THE STORY – A young mother must confront her long-buried past as the child of a kidnapper and the girl he held captive when her father breaks out of prison. Convinced he intends to take her daughters, she sets out to find and kill him herself.
THE CAST – Daisy Ridley, Ben Mendelsohn, Garrett Hedlund, Caren Pistorius, Brooklynn Prince & Gil Birmingham
THE TEAM – Neil Burger (Director), Elle Smith & Mark L. Smith (Writers)
THE RUNNING TIME – 107 Minutes
Dominic Toretto of the “Fast and Furious” franchise isn’t the only one protective of his family. In fact, he may have met his match with Daisy Ridley’s Helena in “The Marsh King’s Daughter,” a woman who has to confront her past to save all that she finds sacred in her life today (and she does so without jumping out of exploding cars). Neil Burger’s newest film, written and adapted by Elle Smith and Mark L. Smith, isn’t revolutionary in its storytelling, nor does it keep us guessing how it’ll end. Still, it features a twisty and unexpected intro and solid performances from talented cast members.
We’re introduced to a rugged family who lives in the middle of nowhere in their wooden cabin. Helena (her younger self played by a lovely Brooklynn Prince) is eager to go hunting with her father, Jacob (Ben Mendelsohn), and please him. He instills various lessons when they go out, such as where an animal would go to hide from predators and how to track, which we hear repeated throughout the film. Whether she’s successful or not in their hunts, she’ll occasionally receive tattoos from him, like one after she’s unable to kill their potential dinner. Her relationship with her mother (Caren Pistorius), on the other hand, appears less affectionate. They don’t talk much, and Helena observes moments when her parents are tense with each other.
All seemed to be fairly well in their world until one day, a man, lost in the wilderness on an ATV, wanders up to the cabin. Helena’s mother runs out, grabs her daughter, and desperately tries to get the man to help them. The man meets an unfortunate end when Jacob arrives, and before Helena can understand what’s happening, her mother takes her away. That’s when we learn Jacob kidnapped the young woman more than a decade ago and raised Helena in captivity. It’s a shocking and unexpected twist that pays off very well for the filmmakers and sets the tone for the rest of the film.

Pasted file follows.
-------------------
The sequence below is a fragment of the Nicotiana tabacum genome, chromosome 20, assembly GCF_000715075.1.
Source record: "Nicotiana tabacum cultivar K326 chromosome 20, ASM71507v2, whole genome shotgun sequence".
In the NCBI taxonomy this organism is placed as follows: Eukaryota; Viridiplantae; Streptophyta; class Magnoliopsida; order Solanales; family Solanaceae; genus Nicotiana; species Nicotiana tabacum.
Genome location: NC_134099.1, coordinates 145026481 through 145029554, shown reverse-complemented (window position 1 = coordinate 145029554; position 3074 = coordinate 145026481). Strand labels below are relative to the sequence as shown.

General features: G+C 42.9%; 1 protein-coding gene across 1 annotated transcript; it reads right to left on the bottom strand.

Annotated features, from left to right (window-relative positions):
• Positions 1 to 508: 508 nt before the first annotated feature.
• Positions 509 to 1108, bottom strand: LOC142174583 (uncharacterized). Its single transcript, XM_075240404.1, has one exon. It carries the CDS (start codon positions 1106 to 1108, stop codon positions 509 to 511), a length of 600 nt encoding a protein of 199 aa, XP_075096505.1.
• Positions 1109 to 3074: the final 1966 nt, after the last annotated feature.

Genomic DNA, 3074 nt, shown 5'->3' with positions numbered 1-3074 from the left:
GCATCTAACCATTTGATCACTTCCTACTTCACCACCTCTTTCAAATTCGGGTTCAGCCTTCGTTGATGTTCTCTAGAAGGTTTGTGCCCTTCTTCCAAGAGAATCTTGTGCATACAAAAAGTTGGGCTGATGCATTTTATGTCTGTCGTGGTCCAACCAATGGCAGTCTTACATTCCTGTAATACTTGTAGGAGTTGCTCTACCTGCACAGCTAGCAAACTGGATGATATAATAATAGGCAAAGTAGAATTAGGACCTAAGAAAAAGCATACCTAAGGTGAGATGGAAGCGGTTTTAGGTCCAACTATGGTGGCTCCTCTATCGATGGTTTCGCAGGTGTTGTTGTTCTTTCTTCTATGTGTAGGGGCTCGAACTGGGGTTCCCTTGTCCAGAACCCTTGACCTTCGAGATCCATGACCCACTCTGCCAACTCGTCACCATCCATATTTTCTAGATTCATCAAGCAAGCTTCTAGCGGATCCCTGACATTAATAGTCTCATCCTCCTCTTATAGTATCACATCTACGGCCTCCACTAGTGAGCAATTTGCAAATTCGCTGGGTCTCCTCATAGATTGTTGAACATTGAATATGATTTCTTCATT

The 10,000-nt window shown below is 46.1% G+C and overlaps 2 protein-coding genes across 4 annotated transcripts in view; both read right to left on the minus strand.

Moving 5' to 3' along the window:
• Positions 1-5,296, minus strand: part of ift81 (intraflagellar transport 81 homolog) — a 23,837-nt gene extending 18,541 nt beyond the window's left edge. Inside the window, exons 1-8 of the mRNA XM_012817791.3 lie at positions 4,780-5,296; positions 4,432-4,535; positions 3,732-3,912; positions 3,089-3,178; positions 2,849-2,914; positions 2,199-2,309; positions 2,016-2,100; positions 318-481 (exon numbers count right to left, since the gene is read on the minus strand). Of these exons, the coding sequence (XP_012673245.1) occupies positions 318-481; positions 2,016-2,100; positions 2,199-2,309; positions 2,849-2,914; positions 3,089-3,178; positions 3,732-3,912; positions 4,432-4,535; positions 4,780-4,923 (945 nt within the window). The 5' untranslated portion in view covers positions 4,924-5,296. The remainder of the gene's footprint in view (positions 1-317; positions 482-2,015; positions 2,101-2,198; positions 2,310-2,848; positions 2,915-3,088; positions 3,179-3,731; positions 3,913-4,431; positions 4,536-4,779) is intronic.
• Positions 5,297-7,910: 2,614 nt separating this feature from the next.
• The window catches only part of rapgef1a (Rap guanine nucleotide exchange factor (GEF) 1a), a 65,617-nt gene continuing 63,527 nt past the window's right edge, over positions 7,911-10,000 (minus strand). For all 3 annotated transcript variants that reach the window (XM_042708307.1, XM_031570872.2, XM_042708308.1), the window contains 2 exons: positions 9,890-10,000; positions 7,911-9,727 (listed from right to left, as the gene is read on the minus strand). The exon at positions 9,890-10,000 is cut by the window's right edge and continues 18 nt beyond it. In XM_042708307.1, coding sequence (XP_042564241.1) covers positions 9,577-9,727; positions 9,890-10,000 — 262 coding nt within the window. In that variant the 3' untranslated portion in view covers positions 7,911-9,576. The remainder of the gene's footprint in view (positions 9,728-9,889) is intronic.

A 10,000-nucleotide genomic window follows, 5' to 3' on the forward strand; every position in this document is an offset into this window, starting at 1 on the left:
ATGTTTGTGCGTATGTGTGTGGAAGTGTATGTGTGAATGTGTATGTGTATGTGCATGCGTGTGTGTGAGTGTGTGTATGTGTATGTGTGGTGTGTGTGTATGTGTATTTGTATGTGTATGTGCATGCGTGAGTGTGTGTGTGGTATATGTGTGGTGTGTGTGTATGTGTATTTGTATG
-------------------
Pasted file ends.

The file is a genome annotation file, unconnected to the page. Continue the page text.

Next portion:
Twenty years later, Helena (Ridley) lives in modern society by working an office job and having a family of her own. Her husband (Garrett Hedlund) and daughter (Joey Carson) don’t know anything about her past, and the only person in whom she can find solace is Clark (Gil Birmingham), the officer who helped her and her mother at the police station and later became Helena’s stepfather. But when Jacob manages to break out of prison, Helena’s safe world becomes volatile as she expects her father to turn up at any moment.
By this point, the film has entirely shown all its cards, and audiences know exactly how events will unfold. It’s no surprise that Jacob wants to see his daughter after two decades apart and wants them, along with her daughter Marigold, to be a family again. When Helena starts “dreaming” that she sees him, or when she finds gifts he left around the house, she and audience members know exactly what she needs to do: go to the place where it all started and battle it out to save her family.
Even though much of the thrill and tension wears off, there are still solid performances to be found. Both Prince and Ridley show their characters’ courage and what family means to them in various stages of their lives. Prince, who dazzled us with her breakout performance in “The Florida Project,” starts this story off strong as a tough preteen before Ridley takes over. The two actresses play so well off of Mendelsohn, who is terrifying in a number of ways. Before we know the truth about his character, he acts like a tough father with some questionable parenting tactics (i.e., the tattoos). Once we do gain valuable insight into his true relationship with Helena and her mother, he becomes even more chilling. He’s a cold, calculated escapee who you do not want to be caught in the middle of the woods with ever.
Even though “The Marsh King’s Daughter” script loses steam after a certain part, the editing and pacing keep the story moving smoothly and, most importantly, under the two-hour mark. Add in committed performances from the cast, and you have a drama that many will enjoy seeing on the big screen.